Are you one of the millions of individuals who moved to Washington from another state? Has the pandemic allowed you to work remotely from any location?
Whether you've already made a move to Washington or are considering an upcoming relocation, you likely created a checklist that includes updating your address, obtaining a new driver's license, and possibly purchasing an umbrella. Unfortunately, many people fail to add another line item to the checklist: ensuring they update their estate-planning documents.
Few are aware that they may need to revise their wills after relocating from one state to another. It is important to understand that state-by-state differences in inheritance, marital property, and tax may affect your estate plan. It is also important to ensure that your estate planning documents are in full compliance with Washington law.
Updating your plan can reduce unnecessary stress or unintended consequences resulting from the difference in states' laws. Below are some of the considerations that your relocation may impact.
Your domicile is based on various factors, especially if you maintain property in multiple states. Factors affecting domicile can include where you spend your time, work, register to vote or drive, and the address listed in your legal documents.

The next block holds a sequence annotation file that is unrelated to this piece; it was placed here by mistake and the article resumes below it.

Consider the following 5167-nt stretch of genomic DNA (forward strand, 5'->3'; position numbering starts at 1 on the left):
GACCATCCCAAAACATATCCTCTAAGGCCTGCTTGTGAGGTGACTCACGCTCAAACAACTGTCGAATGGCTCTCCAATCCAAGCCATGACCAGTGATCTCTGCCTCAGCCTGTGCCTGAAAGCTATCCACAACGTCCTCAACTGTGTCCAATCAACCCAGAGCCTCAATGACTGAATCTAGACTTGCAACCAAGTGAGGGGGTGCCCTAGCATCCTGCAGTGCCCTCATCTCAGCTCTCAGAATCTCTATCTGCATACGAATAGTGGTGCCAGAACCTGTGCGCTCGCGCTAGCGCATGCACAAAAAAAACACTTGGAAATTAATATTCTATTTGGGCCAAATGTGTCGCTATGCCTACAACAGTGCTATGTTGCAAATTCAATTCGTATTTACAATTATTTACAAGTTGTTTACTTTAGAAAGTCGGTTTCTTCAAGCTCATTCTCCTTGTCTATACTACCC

Marital property laws determine the division of assets between spouses upon death or divorce. Washington recognizes property as community property, treating all assets acquired during the marriage (though not gifts or inheritance) as equally owned by both spouses.
Other states recognize "common law" property, which treats each spouse's property as individually owned. If you move between different legal systems, the character of your marital property may be affected.
Some states have particular property laws that may impact or be impacted by how you title your property. Failing to consider these issues may result in unanticipated taxes, liability, fees, and headaches. Review your property title after your move to be sure the legal effect matches what you desire.
Gift, Estate, and Inheritance Laws
While federal estate tax only applies to decedents with estates above $11.7 million (as of 2021), the Washington state tax exemption is lower at $2,193,000 per person. If relocating from a state with no state tax exemption or one that was lower, your estate plan may need to be restructured or simplified to reflect our state's tax laws.
If Washington is now your new residence and you purchase real property, your estate will require probate in Washington. If you own property in another state, ancillary probate will likely be a requirement in that state as well.
Updating your plan now can reduce unnecessary stress or unintended consequences resulting from the difference in state laws after you pass. Reach out to us today. We will be happy to review your plan to ensure it fully conforms to Washington law.